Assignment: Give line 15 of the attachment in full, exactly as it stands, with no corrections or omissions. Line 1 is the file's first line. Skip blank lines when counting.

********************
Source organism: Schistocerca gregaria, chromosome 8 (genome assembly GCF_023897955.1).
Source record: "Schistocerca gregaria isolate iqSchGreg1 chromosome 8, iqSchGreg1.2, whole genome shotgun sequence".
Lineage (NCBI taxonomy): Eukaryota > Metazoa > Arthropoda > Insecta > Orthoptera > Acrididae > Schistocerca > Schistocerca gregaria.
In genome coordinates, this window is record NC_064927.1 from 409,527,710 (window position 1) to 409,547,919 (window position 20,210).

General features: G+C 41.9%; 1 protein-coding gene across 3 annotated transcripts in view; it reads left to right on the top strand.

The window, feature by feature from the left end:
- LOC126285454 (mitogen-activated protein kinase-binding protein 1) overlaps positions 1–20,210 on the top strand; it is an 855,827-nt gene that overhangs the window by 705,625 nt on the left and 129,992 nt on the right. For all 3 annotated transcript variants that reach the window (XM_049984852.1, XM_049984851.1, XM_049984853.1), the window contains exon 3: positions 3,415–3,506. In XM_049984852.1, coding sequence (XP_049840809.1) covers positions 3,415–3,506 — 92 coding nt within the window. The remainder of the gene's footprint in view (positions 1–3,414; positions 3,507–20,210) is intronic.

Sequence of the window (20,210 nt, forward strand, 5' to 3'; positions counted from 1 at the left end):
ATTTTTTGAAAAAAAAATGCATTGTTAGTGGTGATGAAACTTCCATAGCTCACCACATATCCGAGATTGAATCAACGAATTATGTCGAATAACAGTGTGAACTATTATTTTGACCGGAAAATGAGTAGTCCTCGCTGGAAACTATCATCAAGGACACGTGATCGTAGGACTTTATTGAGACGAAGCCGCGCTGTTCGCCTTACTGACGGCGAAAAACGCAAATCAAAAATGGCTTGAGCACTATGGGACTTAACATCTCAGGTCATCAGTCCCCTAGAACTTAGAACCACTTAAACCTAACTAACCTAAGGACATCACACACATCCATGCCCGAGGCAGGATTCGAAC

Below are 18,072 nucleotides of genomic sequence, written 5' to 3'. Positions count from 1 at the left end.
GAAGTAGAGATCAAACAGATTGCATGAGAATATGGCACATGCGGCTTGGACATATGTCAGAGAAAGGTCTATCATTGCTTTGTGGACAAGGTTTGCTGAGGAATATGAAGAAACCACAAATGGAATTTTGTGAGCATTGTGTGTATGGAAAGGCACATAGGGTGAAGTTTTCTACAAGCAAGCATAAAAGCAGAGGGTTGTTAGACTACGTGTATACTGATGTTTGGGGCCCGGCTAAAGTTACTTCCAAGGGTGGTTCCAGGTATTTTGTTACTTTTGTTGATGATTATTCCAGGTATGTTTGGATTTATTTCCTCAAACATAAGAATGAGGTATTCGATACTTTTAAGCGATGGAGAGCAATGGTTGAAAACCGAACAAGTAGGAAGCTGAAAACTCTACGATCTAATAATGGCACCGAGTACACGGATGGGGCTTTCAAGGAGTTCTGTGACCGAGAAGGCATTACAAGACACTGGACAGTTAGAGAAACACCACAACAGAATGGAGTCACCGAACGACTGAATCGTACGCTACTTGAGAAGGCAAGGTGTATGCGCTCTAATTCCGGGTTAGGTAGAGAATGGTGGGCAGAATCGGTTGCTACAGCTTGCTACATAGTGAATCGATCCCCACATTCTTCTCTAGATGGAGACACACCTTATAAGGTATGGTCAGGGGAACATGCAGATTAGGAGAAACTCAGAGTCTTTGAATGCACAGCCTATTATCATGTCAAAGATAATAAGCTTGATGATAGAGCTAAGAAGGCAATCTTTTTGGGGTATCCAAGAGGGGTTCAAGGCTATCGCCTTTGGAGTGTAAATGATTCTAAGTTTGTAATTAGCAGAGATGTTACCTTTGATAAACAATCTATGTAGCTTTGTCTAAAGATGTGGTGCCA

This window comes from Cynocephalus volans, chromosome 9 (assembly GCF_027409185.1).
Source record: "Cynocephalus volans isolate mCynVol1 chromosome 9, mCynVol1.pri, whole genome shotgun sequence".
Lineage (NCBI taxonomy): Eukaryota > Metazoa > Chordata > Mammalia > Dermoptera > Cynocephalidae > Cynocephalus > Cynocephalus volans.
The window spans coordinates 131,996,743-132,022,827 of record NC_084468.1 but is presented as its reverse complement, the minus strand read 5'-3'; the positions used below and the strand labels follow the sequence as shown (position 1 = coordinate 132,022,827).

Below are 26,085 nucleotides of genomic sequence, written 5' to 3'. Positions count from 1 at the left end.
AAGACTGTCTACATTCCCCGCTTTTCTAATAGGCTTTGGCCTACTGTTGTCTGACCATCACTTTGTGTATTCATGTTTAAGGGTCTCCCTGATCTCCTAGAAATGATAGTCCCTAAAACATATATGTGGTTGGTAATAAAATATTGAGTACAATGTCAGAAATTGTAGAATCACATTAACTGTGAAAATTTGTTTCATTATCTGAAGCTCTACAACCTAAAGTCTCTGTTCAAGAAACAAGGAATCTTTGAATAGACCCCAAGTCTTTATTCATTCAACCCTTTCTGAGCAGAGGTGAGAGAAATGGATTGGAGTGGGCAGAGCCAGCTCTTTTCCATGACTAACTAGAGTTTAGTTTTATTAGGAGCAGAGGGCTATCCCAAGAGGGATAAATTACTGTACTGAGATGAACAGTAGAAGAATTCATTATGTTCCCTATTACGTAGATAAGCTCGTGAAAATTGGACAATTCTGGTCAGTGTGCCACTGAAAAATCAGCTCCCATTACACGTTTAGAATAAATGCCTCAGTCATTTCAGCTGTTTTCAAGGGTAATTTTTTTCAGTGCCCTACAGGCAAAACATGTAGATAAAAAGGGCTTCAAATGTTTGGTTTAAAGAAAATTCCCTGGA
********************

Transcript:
The window spans coordinates 131,996,743-132,022,827 of record NC_084468.1 but is presented as its reverse complement, the minus strand read 5'-3'; the positions used below and the strand labels follow the sequence as shown (position 1 = coordinate 132,022,827).